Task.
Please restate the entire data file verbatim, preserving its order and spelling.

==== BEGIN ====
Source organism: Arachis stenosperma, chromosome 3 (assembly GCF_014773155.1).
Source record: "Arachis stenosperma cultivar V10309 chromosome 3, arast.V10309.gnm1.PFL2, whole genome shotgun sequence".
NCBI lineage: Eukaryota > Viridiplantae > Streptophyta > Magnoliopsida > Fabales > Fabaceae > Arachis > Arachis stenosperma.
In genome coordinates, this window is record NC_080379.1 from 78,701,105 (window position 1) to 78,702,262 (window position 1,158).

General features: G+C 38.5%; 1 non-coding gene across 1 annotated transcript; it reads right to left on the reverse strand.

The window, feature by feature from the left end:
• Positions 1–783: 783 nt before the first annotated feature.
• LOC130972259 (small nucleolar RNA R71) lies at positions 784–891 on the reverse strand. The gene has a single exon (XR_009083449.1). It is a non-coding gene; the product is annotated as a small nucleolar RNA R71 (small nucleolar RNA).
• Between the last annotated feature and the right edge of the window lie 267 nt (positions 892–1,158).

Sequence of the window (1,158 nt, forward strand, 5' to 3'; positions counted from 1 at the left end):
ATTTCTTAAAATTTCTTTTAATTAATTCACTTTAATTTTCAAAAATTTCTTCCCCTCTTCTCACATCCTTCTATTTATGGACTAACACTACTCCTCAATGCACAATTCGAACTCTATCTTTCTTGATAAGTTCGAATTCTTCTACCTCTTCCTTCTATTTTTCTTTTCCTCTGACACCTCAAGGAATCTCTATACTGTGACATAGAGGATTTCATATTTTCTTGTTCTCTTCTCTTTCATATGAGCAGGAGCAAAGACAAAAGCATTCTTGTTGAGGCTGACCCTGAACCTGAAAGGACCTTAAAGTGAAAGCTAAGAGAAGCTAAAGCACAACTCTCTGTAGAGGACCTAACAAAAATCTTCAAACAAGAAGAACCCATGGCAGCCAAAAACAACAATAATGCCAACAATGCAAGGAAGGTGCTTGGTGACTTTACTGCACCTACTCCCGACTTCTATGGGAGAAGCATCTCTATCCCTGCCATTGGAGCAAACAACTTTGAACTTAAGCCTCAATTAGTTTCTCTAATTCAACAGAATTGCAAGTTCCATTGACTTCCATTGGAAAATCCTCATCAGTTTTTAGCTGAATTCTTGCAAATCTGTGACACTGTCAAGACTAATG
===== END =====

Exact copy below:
Source organism: Arachis stenosperma, chromosome 3 (assembly GCF_014773155.1).
Source record: "Arachis stenosperma cultivar V10309 chromosome 3, arast.V10309.gnm1.PFL2, whole genome shotgun sequence".
NCBI lineage: Eukaryota > Viridiplantae > Streptophyta > Magnoliopsida > Fabales > Fabaceae > Arachis > Arachis stenosperma.
In genome coordinates, this window is record NC_080379.1 from 78,701,105 (window position 1) to 78,702,262 (window position 1,158).

General features: G+C 38.5%; 1 non-coding gene across 1 annotated transcript; it reads right to left on the reverse strand.

The window, feature by feature from the left end:
• Positions 1–783: 783 nt before the first annotated feature.
• LOC130972259 (small nucleolar RNA R71) lies at positions 784–891 on the reverse strand. The gene has a single exon (XR_009083449.1). It is a non-coding gene; the product is annotated as a small nucleolar RNA R71 (small nucleolar RNA).
• Between the last annotated feature and the right edge of the window lie 267 nt (positions 892–1,158).

Sequence of the window (1,158 nt, forward strand, 5' to 3'; positions counted from 1 at the left end):
ATTTCTTAAAATTTCTTTTAATTAATTCACTTTAATTTTCAAAAATTTCTTCCCCTCTTCTCACATCCTTCTATTTATGGACTAACACTACTCCTCAATGCACAATTCGAACTCTATCTTTCTTGATAAGTTCGAATTCTTCTACCTCTTCCTTCTATTTTTCTTTTCCTCTGACACCTCAAGGAATCTCTATACTGTGACATAGAGGATTTCATATTTTCTTGTTCTCTTCTCTTTCATATGAGCAGGAGCAAAGACAAAAGCATTCTTGTTGAGGCTGACCCTGAACCTGAAAGGACCTTAAAGTGAAAGCTAAGAGAAGCTAAAGCACAACTCTCTGTAGAGGACCTAACAAAAATCTTCAAACAAGAAGAACCCATGGCAGCCAAAAACAACAATAATGCCAACAATGCAAGGAAGGTGCTTGGTGACTTTACTGCACCTACTCCCGACTTCTATGGGAGAAGCATCTCTATCCCTGCCATTGGAGCAAACAACTTTGAACTTAAGCCTCAATTAGTTTCTCTAATTCAACAGAATTGCAAGTTCCATTGACTTCCATTGGAAAATCCTCATCAGTTTTTAGCTGAATTCTTGCAAATCTGTGACACTGTCAAGACTAATG